For decades, eels in the South Esk River have faced one last concrete hurdle to complete their life cycles: the Trevallyn Dam wall.
It presented a complex problem for aquatic scientists at Hydro Tasmania, who were eager to ensure the sustainability of the short-finned eel.
For the past two years they have used imaging sonar and acoustic tags to monitor the behaviour of the eels at the dam wall and power station intake to develop a solution.
Their answer: Australia's first eel bypass for downstream migration.
The $1 million bypass - inserted into a corner of the dam wall - was finished in June, ready for use during the migration season from December to April.
Hydro Tasmania aquatic scientist David Ikedife said the plan was to give eels an alternative to their current route, which involves either waiting for the dam to spill, or a treacherous journey through the turbines in the power station.
IN OTHER NEWS:
He said their studies showed that eels would continually search near one corner of the dam wall for a way past, so it made sense to give them a bypass option at that location.
"It's been really carefully engineered looking at velocities and pressure changes, and the key biological criteria, so it's been designed to be really fish-friendly," Mr Ikedife said.
"The corner where the bypass is being located is chosen specifically based on the two-dimensional tracking with acoustic tags which gives these really cool tracks around the lake and we use that data to position our bypass."
Removing the final concrete hurdle
After living their life in the South Esk, eels will attempt to travel thousands of kilometres to the Coral Sea near New Caledonia to spawn, before they die.
The juveniles then use the East Australian Current to get back to the Tamar, then the South Esk, where they use an elver ladder at Trevallyn Dam - a series of pipes added in the 1990s - to get upstream and into the dam, completing their journey.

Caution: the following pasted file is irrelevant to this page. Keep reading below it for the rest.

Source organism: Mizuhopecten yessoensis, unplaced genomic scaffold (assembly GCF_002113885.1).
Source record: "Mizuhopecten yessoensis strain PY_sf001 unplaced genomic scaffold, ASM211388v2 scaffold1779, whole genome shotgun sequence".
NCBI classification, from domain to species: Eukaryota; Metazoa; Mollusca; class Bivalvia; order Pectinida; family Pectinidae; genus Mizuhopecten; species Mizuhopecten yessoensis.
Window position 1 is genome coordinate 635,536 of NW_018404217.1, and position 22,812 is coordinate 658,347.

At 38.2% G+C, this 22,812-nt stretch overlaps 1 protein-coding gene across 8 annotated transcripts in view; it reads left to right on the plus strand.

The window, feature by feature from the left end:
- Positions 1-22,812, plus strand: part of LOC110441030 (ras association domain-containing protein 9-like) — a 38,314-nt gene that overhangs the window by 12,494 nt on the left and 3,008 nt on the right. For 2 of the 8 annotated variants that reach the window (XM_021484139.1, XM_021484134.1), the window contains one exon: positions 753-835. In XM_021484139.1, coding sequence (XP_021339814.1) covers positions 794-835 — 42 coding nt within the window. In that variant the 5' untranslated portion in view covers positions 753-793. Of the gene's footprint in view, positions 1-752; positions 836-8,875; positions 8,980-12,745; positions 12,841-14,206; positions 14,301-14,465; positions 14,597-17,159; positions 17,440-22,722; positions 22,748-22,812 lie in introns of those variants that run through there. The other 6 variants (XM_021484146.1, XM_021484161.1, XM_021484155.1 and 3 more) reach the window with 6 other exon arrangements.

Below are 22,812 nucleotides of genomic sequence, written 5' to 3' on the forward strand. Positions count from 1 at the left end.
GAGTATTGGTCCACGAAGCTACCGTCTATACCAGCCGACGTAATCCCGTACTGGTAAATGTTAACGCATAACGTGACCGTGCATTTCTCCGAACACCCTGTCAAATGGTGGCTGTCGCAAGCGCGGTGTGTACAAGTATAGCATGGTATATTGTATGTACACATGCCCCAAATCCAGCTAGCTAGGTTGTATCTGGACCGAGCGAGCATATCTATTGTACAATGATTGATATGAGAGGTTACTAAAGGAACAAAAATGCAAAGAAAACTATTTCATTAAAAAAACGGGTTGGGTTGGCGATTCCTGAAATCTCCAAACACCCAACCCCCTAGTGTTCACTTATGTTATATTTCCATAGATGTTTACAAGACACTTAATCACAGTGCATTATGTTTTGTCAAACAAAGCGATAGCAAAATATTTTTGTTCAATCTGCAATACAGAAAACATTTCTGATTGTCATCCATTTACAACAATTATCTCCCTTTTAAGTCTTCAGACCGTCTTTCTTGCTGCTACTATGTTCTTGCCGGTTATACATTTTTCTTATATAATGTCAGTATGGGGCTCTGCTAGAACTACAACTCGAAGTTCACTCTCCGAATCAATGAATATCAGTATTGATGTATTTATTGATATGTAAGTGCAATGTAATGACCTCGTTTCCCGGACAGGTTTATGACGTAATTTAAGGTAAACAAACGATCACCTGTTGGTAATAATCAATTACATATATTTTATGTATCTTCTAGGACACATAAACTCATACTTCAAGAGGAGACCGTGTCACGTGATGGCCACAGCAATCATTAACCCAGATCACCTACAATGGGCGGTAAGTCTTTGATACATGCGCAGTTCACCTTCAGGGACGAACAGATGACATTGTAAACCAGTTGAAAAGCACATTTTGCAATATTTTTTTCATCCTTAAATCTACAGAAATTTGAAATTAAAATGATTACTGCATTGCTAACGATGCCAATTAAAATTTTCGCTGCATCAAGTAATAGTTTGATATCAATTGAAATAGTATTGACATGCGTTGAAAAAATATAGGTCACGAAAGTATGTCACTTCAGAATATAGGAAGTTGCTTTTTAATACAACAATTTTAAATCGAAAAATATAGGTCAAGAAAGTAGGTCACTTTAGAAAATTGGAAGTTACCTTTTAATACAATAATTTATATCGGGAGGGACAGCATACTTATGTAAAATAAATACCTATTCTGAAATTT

Yet the lack of a downstream option had forced many to risk their lives at the power station turbines.
Mr Ikefide said the Australia-first bypass solution would be closely monitored during the upcoming migration season.
"It is a research and development project, so we won't build it and walk away," he said.
"We're going to use a piece of cutting edge technology called a sensor fish - that's like an electronic fish that measures pressure changes, rotational velocity and G-forces, so we'll put that through the bypass just to make sure that the as-built bypass meets all the biological criteria that we specified.
"In addition to those techniques, we'll be using traditional netting techniques at the bottom of the bypass to catch eels and check on their condition to make sure they're in tip top condition for their journey to the Coral Sea."
It also means more eels could start appearing at the First Basin during summer, but Mr Ikefide said this was nothing to worry about for swimmers.
"Hopefully the residents of Launceston might have some close and friendly encounters with some downstream migrating eels," he said.
Energy Minister Guy Barnett said it was great to see Hydro Tasmania using its aquatic expertise to improve sustainability outcomes for short-finned eels.
The eels are active at night, so passers-by will not be able to see them using the bypass during migration.